The Karaoke Theatre Company was written in October 2015 for a summer 2016 production and originally featured three short plays performed in the first act, two of which would be re-staged with members of the audience taking over key roles in the second act. During writing, this was refined to four short plays and a magic act with one of the plays being re-staged in the second act with a member of the audience. The pieces covered a variety of genres: The Plumber (a farce), The Sister (a period drama - which is restaged), Whodunit? (a thriller), Horror Story (a gothic drama) and Find The Girl (a magic act). The evening begins with a mimed game of tennis to set up the idea of an interactive evening.

The conceit of
The Karaoke Theatre Company is it based around a fictional touring company - allegedly founded during a meeting with Alan - of five actors (Karen, Anna, Rufus, Alyssia, Oliver
and stage-manager Edie; a sixth actor - Kenneth - having mysteriously vanished). They present an evening of entertainment in which the audience are encouraged to contribute in some way, from providing sound effects to participating in the action. The piece is designed to work depending on various levels of interaction with the audience (from the shy to the lively). Whilst the hope is everyone will get into the spirit of the piece, there is no compulsion for any audience member to participate if they just wish to sit back and enjoy the evening.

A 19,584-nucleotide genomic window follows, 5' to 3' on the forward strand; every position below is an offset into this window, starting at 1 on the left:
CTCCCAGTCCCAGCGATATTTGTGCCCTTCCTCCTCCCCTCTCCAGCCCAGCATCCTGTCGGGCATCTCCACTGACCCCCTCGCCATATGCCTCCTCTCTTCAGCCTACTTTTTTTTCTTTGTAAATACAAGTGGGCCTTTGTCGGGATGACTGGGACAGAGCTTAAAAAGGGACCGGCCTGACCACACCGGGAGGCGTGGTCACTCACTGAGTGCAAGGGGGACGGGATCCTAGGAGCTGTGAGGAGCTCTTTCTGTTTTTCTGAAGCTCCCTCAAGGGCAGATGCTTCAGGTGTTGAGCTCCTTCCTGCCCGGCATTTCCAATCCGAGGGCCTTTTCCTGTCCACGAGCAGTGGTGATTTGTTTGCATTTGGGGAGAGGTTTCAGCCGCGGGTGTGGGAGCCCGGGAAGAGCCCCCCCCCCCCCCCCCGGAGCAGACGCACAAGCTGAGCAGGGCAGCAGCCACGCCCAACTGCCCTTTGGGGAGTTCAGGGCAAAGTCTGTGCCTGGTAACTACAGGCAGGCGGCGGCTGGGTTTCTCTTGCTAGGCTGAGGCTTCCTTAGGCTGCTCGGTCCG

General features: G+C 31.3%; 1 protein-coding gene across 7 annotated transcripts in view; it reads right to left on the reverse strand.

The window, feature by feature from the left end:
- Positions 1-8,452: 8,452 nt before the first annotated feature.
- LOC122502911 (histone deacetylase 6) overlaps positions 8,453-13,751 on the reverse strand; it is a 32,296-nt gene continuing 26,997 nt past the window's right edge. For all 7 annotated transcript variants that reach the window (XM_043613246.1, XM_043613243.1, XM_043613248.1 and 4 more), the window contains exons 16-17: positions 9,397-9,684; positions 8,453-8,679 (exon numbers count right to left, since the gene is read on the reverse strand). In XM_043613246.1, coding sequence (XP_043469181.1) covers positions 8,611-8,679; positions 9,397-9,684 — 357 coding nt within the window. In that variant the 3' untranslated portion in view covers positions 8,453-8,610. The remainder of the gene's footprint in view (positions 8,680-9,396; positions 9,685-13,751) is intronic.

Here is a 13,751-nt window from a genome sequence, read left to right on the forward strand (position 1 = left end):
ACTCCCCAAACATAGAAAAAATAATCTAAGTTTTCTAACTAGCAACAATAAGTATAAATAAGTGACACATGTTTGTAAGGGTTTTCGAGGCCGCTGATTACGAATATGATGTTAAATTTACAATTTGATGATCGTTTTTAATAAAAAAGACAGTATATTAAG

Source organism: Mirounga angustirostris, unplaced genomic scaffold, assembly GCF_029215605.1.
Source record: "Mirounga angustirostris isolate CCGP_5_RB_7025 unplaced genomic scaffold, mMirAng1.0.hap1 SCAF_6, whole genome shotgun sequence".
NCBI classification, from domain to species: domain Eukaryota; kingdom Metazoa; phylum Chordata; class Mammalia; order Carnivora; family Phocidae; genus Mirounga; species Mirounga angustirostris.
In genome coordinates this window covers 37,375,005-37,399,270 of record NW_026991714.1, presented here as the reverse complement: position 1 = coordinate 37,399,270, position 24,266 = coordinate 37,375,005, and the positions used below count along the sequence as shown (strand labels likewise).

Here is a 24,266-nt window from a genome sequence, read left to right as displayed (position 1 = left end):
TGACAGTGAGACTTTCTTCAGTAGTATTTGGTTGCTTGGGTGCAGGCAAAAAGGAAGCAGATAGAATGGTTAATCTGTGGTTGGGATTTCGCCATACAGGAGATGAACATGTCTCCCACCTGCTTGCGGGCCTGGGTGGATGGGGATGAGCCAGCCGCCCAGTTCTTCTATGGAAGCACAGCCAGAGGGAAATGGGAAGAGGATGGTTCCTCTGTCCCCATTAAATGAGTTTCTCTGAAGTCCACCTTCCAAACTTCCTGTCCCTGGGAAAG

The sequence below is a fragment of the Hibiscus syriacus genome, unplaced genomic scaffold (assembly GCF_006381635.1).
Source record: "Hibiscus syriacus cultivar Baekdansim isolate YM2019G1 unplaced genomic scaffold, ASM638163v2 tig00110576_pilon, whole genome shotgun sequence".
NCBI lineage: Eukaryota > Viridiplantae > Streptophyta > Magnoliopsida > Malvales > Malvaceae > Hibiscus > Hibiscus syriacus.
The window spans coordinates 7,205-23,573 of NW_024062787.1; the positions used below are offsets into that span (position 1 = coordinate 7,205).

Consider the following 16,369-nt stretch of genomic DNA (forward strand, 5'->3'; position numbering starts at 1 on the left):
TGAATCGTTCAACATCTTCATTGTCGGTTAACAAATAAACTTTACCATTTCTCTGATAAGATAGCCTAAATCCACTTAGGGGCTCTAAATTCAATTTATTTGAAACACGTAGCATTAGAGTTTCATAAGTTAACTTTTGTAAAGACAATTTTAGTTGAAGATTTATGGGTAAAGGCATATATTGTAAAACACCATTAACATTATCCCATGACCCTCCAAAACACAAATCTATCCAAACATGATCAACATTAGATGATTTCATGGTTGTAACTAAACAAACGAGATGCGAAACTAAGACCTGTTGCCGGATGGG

Behind The Scenes: Saki Inspirations
The playwright admits he was heavily inspired by Saki's 1914 short story The Open Window for one of the short plays - The Sister - in The Karaoke Theatre Company.
The script, as written, features set sections (which must be delivered as written) alongside interludes which can be improvised. The four plays and magic act all have a set script with the material between these - during which the company encourage the audience to participate in the next piece - is intended for form the basis of an improvised interaction with the audience. Actors - for the first time in an Ayckbourn work - are allowed to go off-script so long as all the pertinent information needed for the next section is delivered. This interaction and improvisations makes The Karaoke Theatre Company unique amongst Alan's entire body of writing.

Behind The Scenes: Looks Familiar…
The Karaoke Theatre Company makes two distinct nods to Alan Ayckbourn's plays with an opening mimed tennis match inspired by the tennis match from Mr Whatnot. The gothic horror play is an adaptation of a rarely seen earlier work called Dracula, which was presented as part of the revue What The Devil! at the Library Theatre, Scarborough, in 1975.
Not only did this mark an entirely new direction for the playwright in his writing, but it also necessitated a completely new way to approaching rehearsals with guests invited to attend; this offered the opportunity for the company to interact with and incorporate a live audience. Chief among the invited guests were the Premier Patrons; participants in a new event launched by the Stephen Joseph Theatre to help support new writing. In order to entice participants in the rehearsals to return to see the actual show, the final scene was not performed prior to dress rehearsals with the guests left at a cliffhanger moment during rehearsals. There was a practical reason for this decision, as the final scene involves magic cabinets which were too large to be moved into Alan's own rehearsal room and were left in situ at the Stephen Joseph Theatre.